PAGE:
Criminology at the Brantford Campus
Society is fascinated with crime. It predominates in our entertainment, on television, in movies, and in books. It can change — for better or for worse — how we live, think and grow, both individually and as a society.
Criminology is an academic discipline that provides students with exposure to a variety of theories, research studies and social issues in a broad range of subjects. Courses focus on areas such as
- young offenders
- corporate crime
- the history of criminality
- multiple murder
- forensic science
- the role of the media in creating images of crime.
Your studies in our unique program will also expose you to the field of Contemporary Studies, broadening your grasp of ideas and issues from various academic disciplines.
- Community involvement enhances education. Judges lecture series is one example of how community and students interact to enhance the university experience.
- Fourth year practicum placements allow students to gain hands-on experience with an agency of their choice.
- Third and fourth year criminology students are often hired to act as assistants on faculty research projects.
- Students interested in criminology can join the Criminology Students’ Association. Faculty teaching in the Criminology program act as advisors to the club and assist in organizing events. These might include the annual Careers in Criminology fair, field trips to penitentiaries, courts and police stations, guest lectures, movie nights, debates and political lobbying activities.
- Murder in Canada
- Gangsters, Goodfellas & Wiseguys: North American Perspectives of Organized Crime
- Terrorism Criminology & Contemporary Issues
- Law, Morality & Punishment
- Organized Crime: International Perspectives
|High School Admission Requirements||College Grad Admission Requirements|
4U English at 60%
Average in top 6 4U or M courses of low - mid 70's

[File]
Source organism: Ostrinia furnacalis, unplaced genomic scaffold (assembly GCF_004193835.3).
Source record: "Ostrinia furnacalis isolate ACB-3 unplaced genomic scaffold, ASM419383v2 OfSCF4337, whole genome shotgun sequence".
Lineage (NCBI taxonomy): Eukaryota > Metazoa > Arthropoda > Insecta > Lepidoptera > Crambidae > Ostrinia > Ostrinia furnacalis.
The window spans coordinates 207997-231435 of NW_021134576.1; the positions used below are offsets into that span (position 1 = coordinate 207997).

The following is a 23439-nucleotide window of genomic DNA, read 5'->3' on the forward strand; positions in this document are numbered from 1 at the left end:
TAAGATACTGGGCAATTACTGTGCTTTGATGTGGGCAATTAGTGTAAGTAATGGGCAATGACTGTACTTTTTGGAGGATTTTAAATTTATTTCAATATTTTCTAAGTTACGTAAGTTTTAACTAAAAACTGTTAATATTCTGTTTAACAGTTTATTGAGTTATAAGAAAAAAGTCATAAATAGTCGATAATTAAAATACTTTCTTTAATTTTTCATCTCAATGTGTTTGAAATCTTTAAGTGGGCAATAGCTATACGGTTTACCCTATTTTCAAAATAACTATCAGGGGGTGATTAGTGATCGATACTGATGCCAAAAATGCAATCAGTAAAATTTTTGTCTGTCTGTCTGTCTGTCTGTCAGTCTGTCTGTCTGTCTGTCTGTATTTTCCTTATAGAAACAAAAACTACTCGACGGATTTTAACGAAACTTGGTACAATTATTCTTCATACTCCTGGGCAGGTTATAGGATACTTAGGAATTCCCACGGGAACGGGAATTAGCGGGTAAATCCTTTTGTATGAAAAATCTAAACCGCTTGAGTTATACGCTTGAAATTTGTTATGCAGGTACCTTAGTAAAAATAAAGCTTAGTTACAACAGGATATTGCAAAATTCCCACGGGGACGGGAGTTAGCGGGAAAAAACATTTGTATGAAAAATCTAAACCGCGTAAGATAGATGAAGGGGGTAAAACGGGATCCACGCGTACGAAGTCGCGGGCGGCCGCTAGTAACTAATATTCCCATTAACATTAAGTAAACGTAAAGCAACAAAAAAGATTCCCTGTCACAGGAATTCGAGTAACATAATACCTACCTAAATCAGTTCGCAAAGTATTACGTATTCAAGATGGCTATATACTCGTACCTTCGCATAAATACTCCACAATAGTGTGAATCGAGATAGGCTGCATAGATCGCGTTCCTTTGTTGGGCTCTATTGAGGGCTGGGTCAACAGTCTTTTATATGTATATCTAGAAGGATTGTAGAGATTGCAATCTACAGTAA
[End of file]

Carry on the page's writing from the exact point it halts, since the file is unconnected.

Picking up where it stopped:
4U English or college equivalent @ 60%
Overall average upon graduation in mid 70%
Graduates of the Honours BA in Criminology at Brantford will find careers in community services, probation, parole, policing, corrections, customs and the gaming industry as well as continued studies in criminology, sociology, anthropology, and at law school and faculties of education.
For Eathan Lindsay, Laurier Brantford offered him the chance to start his criminology courses right away, and the opportunity to stay close to home. The Hamilton, Ontario native liked that he could jump right into criminology in first year, something that other programs didn’t offer. But it is the campus that made his first year so enjoyable.
“The campus is smaller than many others, so the professors are much more approachable,” he says. And after living in residence, he met lots of classmates and students in other programs, which helped make Lindsay’s first year a good experience. He enjoyed the year end residence formal, which was a great time. “It was so much fun! There was great food, great dancing and fun prizes,” he says.
Dr. Thomas Fleming has many interests, from researching the life and mysterious death of artist Tom Thomson, to weightlifting and examining the state’s response to homelessness. He is best known, however, as an expert on serial killers. Although your chances of falling victim to a serial killer “are similar to winning Lotto 649 three weeks running,” the public has a fascination with serial killers, violence and crime in general, says Fleming, who has a PhD in sociology with special reference to criminology.
Do the mass media paint an accurate picture of serial killers? Not really. Dr. Hannibal Lecter from The Silence of the Lambs notwithstanding, “super intellectual serial killers don’t exist,” says Fleming, and Hollywood’s take on real serial killers such as Aileen Wuornos in the film Monster, are not very accurate. Fleming has provided background academic information on serial killers to the Campbell inquiry in the investigation into the serial rapes and murders committed by Paul Bernardo. He is the author of nine books that have been used in universities and colleges across Canada, and is also a founding member of the Canadian Society of Criminology.